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Every Good Deed Deserves Another

February 24th, 2012 - By Therese Madden

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More than an axiom, this philosophy is the foundation of the SHARE Food Program of PA. Sure, doing good feels nice but it doesn’t hurt to be rewarded as well! Find out how a few hours of community service can be cashed in for food.


Volunteers in front of SHARE truck

People are always looking for ways to save money on groceries. There’s cutting coupons, buying day-olds, shopping in the bulk section. One Philadelphia based program has a slightly different way to save, “do a good deed and get a great food package for about 40% less than they would at the local grocery store.” Steveanna Wynn is the Executive Director of the SHARE Program. Here’s what constitutes a good deed, “it’s literally anything that you do that you are not paid to do that makes your community better. So, it can be anything as simple as cleaning your block. It can be as large as creating a summer camp. Whatever you do, that you are not paid to do. It can be volunteering here to pack the food.”

There are plenty of people in this large frigid warehouse doing just that. Packing up boxes of food. Yolanda Martin is packing oranges, she lives in a North Philadelphia neighborhood not far from the warehouse. Martin is currently unemployed and found SHARE through a program of the Department of Public Welfare. She says the food she brings home makes a big difference. “My brother, he is a shut in and he’s mentally ill. So, I usually get boxes for him and the boxes are at a good low cost and the food is nice and fresh. It’s good and they give you fruits and vegetables in the boxes.” Martin says her 13-year-old son is really into the fruit. “A lot of families can’t afford fruit, cause I know when I take fruit to the house they tear up the oranges, it’s gone just like that. The fresh fruit and vegetables a lot of families can’t afford it and that’s where SHARE comes in because of the low cost, it helps out a lot.”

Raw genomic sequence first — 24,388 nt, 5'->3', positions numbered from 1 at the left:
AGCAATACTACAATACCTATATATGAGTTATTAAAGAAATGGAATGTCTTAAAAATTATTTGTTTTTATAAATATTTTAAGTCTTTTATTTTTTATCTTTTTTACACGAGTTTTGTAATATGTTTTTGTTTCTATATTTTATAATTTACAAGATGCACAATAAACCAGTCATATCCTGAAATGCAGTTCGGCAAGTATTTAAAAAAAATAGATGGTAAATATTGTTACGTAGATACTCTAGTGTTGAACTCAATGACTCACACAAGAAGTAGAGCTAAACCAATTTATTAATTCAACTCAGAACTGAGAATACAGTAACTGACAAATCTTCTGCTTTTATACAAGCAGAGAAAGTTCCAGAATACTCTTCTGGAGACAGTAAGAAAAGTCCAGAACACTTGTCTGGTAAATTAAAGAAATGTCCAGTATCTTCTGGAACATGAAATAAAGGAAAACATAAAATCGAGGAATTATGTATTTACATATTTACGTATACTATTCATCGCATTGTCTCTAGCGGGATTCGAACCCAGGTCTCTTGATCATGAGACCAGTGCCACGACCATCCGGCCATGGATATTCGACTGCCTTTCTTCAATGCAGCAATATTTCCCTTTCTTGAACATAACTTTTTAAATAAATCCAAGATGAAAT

35%-45% of the people who buy food through SHARE receive SNAP benefits, the program formally known as food stamps. But customers with any level of income can and do order food through SHARE. After all the larger the order, the better deal they get from the vendors. Plus, as Wynne says, there’s always room for more good deeds in the world. “So, it’s really about saying that if as a community, if we all come together, and we all volunteer, and we all order food, we can all eat healthy and we can all eat affordably.”

The SHARE warehouse sees about 2000 volunteers a month. Many donate their “good deed credit” back to others who need the discounted groceries more.

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Photo by Flicker user Chiot's Run / CC BY-NC 2.0

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Your body needs help when it's time to quit. SmokeFree Philly is a program of the Philadelphia Department of Public Health that offers support and tools to help smokers quit. The goal of SmokeFree Philly is to: help people to quit smoking, stop people from starting to use tobacco, and reduce heart disease, cancer and other illnesses caused by smoking.

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Philly Food Bucks are coupons that help ACCESS/food stamp customers save money on fruits and vegetables. Philly Food Bucks can be redeemed for $2 worth of fruits and vegetables for every $5 spent in ACCESS/food stamps at a participating farmers' market. Learn more about Philly Food Bucks at the Philadelphia Department of Public Health's recently expanded web site Food Fit Now also accepted at the West Oak Lane Weaver's Way Food Coop.